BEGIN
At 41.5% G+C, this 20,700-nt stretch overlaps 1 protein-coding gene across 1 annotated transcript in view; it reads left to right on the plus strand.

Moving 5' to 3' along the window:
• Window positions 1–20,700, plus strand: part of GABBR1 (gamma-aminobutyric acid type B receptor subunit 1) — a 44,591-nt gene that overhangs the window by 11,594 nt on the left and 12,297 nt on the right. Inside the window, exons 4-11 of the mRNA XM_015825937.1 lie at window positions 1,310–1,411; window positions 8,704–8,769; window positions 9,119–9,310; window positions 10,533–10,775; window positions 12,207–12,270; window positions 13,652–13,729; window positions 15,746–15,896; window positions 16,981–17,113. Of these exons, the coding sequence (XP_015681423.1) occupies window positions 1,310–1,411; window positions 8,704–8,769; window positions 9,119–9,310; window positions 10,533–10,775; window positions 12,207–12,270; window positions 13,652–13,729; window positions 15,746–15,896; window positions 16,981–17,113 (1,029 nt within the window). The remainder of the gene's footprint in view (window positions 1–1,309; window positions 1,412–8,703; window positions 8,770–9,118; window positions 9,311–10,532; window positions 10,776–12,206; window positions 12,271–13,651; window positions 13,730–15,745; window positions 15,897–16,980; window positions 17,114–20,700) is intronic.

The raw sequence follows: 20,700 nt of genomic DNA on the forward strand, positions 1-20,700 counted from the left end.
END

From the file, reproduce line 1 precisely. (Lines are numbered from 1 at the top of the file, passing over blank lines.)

At 41.5% G+C, this 20,700-nt stretch overlaps 1 protein-coding gene across 1 annotated transcript in view; it reads left to right on the plus strand.